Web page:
The Sorrows of Satan (film)
From The Art and Popular Culture Encyclopedia
The Sorrows of Satan is a silent film by D.W. Griffith released in 1926. The film is based on the novel of the same name by Marie Corelli. At this point in his career Griffith had given up his independent filmmaker status by joining Paramount Pictures. Reportedly the director did not want to helm this project, but as his first Paramount assignment he was not given a choice. Remarkably, however, the film turned out to be one of Griffith's most fully realized works and its critical stock has risen considerably in the last several decades.
This was Carol Dempster's final screen role.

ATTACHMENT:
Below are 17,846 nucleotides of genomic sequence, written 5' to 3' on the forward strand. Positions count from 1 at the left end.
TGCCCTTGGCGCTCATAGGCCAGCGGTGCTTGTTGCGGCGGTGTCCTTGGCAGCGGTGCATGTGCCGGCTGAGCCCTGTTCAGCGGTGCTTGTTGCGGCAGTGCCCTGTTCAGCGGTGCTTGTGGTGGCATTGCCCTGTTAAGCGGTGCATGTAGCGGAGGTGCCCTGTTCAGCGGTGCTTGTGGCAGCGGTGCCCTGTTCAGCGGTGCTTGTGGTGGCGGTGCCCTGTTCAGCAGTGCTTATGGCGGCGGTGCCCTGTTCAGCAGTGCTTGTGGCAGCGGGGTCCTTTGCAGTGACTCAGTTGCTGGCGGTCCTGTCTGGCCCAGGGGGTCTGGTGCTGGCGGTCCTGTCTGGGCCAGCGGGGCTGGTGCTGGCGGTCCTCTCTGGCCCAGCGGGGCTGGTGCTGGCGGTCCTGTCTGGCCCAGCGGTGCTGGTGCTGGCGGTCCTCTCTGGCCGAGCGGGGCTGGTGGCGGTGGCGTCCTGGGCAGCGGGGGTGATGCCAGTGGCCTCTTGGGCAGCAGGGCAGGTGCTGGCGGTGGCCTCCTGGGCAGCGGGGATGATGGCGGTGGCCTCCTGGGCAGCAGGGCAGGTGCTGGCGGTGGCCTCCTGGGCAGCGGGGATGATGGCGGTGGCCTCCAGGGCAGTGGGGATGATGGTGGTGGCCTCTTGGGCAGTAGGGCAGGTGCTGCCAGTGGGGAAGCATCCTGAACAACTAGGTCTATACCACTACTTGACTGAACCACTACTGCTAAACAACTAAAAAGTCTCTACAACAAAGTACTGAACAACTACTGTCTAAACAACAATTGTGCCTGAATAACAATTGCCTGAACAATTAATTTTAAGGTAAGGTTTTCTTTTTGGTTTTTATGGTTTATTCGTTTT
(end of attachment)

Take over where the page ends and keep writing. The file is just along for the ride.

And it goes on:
Adolphe Menjou stars as Prince Lucio de Rimanez, who is in fact really Satan assuming a human form. When struggling writer Geoffrey Tempest is moved to curse God for his misfortunes, Prince Lucio makes a sudden appearance, informing Cortez that he's inherited a fortune. The only proviso is that Tempest must place his fate entirely in the Prince's hands. As he ascends to the uppermost rungs of European society, Tempest is ordered by Lucio to marry Russian Princess Olga, even though the writer still loves his sweetheart Mavis Claire. Eventually, Prince Lucio reveals his true identity, but not before Olga has committed suicide. After rejecting the Devil and all his false promises, Tempest lives happily ever after with Mavis.